Then home to continue on with my elf projects - if you're into crocheting here's a lovely blog I discovered - has some really cute baby hats amongst other things :


and then do some baking. I am trying to use oranges in various recipes and sending them home with anyone who visits, as both the shore captain and myself managed to order citrus from the local school. I spent some time with livechat at Philips in trying to register my GOLiteBLU therapy lamp. Apparently the difficulty was that I live in Canada but bought the product online from Amazon in the USA as it wasn't available here, then tried to register it according to the directions in the box which were for......you guessed it - the US. As she kept typing 'may I know the model number' and 'may I know where you live' I wanted to SHOUT "I don't know if you may or not" and my friend said it reminded her of the Leslie Neilson line where he says "and don't call me surely". At least I didn't have to register it in both countries - what were all those NAFTA negotiations about if you have to go through all this?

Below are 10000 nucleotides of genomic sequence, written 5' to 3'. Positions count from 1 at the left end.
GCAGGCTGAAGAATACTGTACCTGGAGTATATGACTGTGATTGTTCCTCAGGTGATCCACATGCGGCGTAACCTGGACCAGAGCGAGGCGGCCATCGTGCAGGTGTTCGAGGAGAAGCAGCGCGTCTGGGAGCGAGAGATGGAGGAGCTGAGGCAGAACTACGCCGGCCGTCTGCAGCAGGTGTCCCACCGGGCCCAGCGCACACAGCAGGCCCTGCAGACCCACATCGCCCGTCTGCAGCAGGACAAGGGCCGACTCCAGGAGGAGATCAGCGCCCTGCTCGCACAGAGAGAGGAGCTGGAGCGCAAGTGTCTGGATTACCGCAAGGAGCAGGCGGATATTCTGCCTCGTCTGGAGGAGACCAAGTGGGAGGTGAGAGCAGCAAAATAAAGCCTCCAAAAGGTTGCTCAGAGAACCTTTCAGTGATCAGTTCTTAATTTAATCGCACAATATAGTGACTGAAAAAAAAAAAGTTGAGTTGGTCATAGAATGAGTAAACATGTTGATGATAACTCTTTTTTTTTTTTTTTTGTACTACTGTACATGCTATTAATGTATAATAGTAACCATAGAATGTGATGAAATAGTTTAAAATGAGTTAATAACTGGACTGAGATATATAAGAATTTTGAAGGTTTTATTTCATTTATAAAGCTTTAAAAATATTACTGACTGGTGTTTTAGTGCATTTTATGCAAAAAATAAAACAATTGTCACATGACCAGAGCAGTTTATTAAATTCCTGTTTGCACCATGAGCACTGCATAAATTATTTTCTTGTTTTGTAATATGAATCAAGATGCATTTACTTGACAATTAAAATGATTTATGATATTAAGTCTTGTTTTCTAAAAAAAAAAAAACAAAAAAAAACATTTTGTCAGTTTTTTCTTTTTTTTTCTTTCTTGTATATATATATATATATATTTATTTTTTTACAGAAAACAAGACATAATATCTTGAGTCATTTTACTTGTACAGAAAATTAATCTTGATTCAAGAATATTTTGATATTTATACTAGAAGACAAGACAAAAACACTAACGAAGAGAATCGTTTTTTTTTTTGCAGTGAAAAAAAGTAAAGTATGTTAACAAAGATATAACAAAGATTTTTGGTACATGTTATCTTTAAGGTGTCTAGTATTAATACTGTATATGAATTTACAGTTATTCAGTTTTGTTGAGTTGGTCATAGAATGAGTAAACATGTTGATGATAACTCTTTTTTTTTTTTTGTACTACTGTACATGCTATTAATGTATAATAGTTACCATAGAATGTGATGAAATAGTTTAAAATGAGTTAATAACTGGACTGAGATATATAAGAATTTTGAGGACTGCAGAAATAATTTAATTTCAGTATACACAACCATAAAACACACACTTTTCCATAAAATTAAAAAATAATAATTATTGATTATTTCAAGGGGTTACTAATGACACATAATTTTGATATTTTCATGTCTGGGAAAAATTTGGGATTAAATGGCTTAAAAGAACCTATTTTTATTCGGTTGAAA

I had visits from several friends this week and lots of smiles - ahh, did I mention that it's nice to be off for two months? Then on Friday as I looked to escape from the house (as the cleaning lady comes that morning) I headed out to meet a friend for a tea and catching up. Amazing who hangs out at Tim Hortons I found out. 

In chatting online with my former roommate (she of polar bear story fame) I discovered that she'll be joining me in Taloyoak in February. She suggested that if I've run out of supplies or have forgotten anything, that she'll be able to bring them in - how decadent to have my own personal courier. And I promised to try to save her some of the seafood I'll be taking in with me. Will be nice to see a familiar face by then.